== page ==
Last night I had the privilege of potluck and conversation with an interfaith group that gathers in our area once a month or so. We have settled — for now — on the practice of checking in by telling our names and briefly stating the topic we’d like to engage for the evening.
One of us said he’d like to talk about angels; he is a retired Jewish man, an amazing storyteller. Several people offered their happy acquiescence to the idea; when I checked in, I said I’d like to talk about what’s happening in Egypt, and would love to see the connections we could draw between the two topics: angels and Egypt. This idea too found agreement. And we were off …
My storyteller friend spoke of his understanding of angels as messengers: that they came to us, found ways to communicate their messages (from God) to us, and went away again. They do not stay with us; they are not changed by us; they give their messages and are gone.
I was thinking about the Talmudic saying about angels, that every blade of grass has its angel bending over it, whispering “Grow, grow.” If every blade of grass has its angel, perhaps each of us does, too, hovering near to comfort, accompany, or help call us to our best and highest selves.
Walter Wink has a more corporate understanding of angels, explored in his book, The Powers That Be. He describes his wonder at noticing the letters to congregations in the Book of Revelation are addressed not to the congregations but to the congregation’s angel. “The angel seemed to be the corporate personality of the church, its ethos or spirit or essence.” In searching out other biblical references to corporate angels, he found references in the book of Daniel to the understanding that entire nations each had their angels, representing the nations in a celestial “court.” Cities and people had angels, too, he found.
Wink argued that this understanding meant that everything had a spiritual aspect, indeed, had Spirit at its core, and that “Everything is answerable to God.”
Not every institution’s spirit is benign, though. The spirit of a person, congregation or nation can become warped and twisted. In Wink’s words:
Corporations and governments are “creatures” whose sole purpose is to serve the general welfare. And when they refuse to do so, their spirituality becomes diseased. They become “demonic.” … [And] if the demonic is the spirituality produced when the angel of an institution turns its back on its divine vocation, then I coud not only believe in the demonic, I could point to its presence in everyday life. And if the demonic arises when an angel deviates from its calling, then social change does not depend on casting out the demon, but recalling the angel to its divine task.
Thinking of these ideas, I spoke to the group about the pictures in my head, of Egyptians in the protests for freedom, each with their angel bending low, whispering, “Grow … grow toward freedom, the freedom to love each other and take care of each other and your nation.” I imagine an enormous angel, bending over Egypt, brooding like a mother hen, whispering “Careful now … peacefully now. You can do it. Wake up … come on.” And she’s in league with the other angels, whispering peaceful insurrection.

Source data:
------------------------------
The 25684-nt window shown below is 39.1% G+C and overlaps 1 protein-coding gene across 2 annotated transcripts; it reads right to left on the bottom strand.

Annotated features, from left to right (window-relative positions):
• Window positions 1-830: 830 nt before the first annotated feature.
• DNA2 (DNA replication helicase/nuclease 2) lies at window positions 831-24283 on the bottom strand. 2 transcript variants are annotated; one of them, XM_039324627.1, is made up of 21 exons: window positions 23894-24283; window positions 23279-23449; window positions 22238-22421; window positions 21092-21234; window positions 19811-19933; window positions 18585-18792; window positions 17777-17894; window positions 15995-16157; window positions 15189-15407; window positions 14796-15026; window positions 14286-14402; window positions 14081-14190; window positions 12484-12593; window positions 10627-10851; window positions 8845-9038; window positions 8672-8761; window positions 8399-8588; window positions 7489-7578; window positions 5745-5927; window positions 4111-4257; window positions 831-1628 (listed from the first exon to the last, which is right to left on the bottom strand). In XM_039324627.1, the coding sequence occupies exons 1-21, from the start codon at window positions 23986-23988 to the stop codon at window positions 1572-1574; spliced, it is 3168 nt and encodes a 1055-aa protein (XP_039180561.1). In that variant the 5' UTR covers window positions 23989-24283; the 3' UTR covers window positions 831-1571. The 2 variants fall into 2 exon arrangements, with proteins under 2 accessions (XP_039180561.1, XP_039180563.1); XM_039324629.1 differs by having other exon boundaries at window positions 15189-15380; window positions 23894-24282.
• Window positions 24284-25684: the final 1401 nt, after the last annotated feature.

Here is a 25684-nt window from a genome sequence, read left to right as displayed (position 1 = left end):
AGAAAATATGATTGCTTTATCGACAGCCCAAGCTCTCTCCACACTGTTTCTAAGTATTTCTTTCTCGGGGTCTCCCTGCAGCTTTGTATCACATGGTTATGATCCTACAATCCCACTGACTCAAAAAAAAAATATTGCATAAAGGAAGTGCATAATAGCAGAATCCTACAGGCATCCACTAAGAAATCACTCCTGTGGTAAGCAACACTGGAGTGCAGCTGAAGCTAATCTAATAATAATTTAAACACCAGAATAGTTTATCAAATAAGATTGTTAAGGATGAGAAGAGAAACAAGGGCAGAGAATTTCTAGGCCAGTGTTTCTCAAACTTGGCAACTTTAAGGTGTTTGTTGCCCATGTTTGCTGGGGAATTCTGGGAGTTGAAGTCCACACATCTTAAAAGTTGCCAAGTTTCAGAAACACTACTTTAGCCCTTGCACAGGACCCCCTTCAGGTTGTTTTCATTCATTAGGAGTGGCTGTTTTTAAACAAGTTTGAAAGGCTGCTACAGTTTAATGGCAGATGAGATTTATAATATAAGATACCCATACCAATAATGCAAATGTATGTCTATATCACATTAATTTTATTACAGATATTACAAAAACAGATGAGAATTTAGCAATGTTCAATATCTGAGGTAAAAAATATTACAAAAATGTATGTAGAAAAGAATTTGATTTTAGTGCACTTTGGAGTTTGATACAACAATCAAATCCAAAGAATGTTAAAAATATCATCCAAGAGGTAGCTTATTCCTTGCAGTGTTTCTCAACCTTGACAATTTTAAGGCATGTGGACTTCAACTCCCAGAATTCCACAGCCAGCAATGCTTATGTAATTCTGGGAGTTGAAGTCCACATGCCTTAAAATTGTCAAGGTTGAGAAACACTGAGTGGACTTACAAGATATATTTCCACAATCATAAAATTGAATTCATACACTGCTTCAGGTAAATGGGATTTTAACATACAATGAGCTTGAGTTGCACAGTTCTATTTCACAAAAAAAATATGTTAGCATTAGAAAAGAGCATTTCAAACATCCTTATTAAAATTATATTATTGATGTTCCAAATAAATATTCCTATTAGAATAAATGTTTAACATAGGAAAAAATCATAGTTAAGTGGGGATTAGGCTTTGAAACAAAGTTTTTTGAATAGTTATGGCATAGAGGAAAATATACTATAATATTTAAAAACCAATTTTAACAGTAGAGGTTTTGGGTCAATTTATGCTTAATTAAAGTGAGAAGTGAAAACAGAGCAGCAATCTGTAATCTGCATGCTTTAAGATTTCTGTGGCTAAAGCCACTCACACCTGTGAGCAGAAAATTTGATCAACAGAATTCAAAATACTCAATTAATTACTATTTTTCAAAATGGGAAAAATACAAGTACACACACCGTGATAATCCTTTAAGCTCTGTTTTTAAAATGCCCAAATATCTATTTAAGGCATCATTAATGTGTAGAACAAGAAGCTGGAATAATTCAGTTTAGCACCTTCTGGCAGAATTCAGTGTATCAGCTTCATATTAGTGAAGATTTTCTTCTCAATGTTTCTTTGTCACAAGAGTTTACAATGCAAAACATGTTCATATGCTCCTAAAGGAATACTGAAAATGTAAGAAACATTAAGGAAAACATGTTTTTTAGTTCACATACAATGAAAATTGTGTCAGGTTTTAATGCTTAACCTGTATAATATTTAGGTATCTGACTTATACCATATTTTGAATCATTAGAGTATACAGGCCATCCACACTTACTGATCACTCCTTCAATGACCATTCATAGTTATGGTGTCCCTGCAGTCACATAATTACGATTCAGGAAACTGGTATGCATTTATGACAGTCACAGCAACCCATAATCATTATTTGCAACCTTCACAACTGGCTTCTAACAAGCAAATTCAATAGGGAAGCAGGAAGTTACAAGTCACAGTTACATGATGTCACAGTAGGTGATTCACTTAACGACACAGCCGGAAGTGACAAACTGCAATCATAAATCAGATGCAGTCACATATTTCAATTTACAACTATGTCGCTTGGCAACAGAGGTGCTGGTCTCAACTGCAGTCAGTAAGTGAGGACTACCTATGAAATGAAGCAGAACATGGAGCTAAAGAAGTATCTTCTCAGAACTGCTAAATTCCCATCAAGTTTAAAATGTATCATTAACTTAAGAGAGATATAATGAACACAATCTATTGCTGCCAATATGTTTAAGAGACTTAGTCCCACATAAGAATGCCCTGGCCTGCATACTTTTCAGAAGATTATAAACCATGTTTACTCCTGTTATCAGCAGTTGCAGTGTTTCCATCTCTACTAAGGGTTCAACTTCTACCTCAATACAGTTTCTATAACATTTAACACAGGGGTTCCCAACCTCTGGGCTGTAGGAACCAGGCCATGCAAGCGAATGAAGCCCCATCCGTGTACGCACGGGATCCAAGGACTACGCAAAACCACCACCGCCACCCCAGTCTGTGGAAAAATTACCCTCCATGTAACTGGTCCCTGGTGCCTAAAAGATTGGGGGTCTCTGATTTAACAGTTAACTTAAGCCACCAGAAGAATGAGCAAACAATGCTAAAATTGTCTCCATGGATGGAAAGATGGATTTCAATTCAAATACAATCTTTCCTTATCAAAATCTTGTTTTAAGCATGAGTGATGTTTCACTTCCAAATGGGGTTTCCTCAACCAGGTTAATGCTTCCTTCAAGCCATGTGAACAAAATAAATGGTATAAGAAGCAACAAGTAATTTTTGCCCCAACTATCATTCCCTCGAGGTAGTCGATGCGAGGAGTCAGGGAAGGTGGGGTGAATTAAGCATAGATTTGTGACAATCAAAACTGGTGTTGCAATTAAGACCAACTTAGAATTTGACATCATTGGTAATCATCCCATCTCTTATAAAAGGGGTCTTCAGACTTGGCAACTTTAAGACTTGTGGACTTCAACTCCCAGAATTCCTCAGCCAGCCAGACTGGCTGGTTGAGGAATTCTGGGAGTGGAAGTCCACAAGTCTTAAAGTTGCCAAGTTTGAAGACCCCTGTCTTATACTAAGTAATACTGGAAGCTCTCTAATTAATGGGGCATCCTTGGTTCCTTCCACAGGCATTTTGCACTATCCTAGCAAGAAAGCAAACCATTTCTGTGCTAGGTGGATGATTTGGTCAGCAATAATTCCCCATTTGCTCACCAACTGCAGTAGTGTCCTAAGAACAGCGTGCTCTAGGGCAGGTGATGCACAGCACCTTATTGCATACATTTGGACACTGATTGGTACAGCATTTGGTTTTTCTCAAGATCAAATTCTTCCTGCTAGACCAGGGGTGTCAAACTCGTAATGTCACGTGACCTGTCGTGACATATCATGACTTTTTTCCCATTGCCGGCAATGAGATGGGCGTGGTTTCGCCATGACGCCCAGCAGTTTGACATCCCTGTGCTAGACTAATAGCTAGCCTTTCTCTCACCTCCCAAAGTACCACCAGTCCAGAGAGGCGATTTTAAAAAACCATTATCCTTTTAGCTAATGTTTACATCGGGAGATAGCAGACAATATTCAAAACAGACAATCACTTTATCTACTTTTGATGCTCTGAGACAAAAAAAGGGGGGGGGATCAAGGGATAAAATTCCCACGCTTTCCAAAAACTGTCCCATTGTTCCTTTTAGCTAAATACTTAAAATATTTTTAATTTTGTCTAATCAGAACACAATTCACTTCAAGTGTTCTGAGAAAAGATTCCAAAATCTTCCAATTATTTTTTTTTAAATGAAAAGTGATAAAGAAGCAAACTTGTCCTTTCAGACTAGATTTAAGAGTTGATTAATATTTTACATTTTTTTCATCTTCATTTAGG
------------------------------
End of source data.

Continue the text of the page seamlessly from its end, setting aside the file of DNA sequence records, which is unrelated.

Fanciful? Perhaps. But certainly in line with the prophetic will expressed in one of this week’s texts, Isaiah 58:6 —
Is not this the fast that I choose:
to loose the bonds of injustice,
to undo the thongs of the yoke,
to let the oppressed go free,
and to break every yoke?
The yoke on Egypt’s people is breaking up right before our eyes, and our own leaders and the world press are struggling to keep up, as indicated in an article in this morning’s nytimes.com, which had an all-too apt typographical error:”…as high-powered diplomacy between Cairo and Washington unfolded at a blistering peace.”
(That typo has since been corrected; but as the pro-Mubarak supporters engage more violently, I am thinking the “error” may be true. It may indeed become a blistering peace ….)
In last night’s conversation, my friends usefully brought us back to (local) earth; one of us shared that although he watches the far-off events, he feels his energy is best spent closer to home, where he can see that he makes a tangible difference in the lives of the people around him.
Another reflected that if angels are messengers, then the Egyptians are our angels, rather than we being theirs. They are showing us that nonviolent, hopeful protest can bring change. The degree of our surprise and/or chagrin at this may be a sign of the level of arrogance on our part, blinding us to what we can learn from the rest of the world, and what it looks like when people finally decide they have had enough, and must force their government to respond, to change.
I am left wondering at the power of contagion that has operated so far in Egypt. First it was young men using social media to declare a protest. Then the Muslim Brotherhood got behind the young men, so as not to frighten those who would perceive and fear an Islamic revolution. Then the women began to come, too, bringing other family members, children, even.
The contagion of freedom … does it only spread when enough downward pressure is applied, such that the differences among people don’t matter as much as the oppression on them?
I am watching and listening to the angels of Egypt. May they recall the people and their government to their divine tasks. May they loosen the bonds of injustice, let the oppressed go free, break every yoke — and teach us to do the same.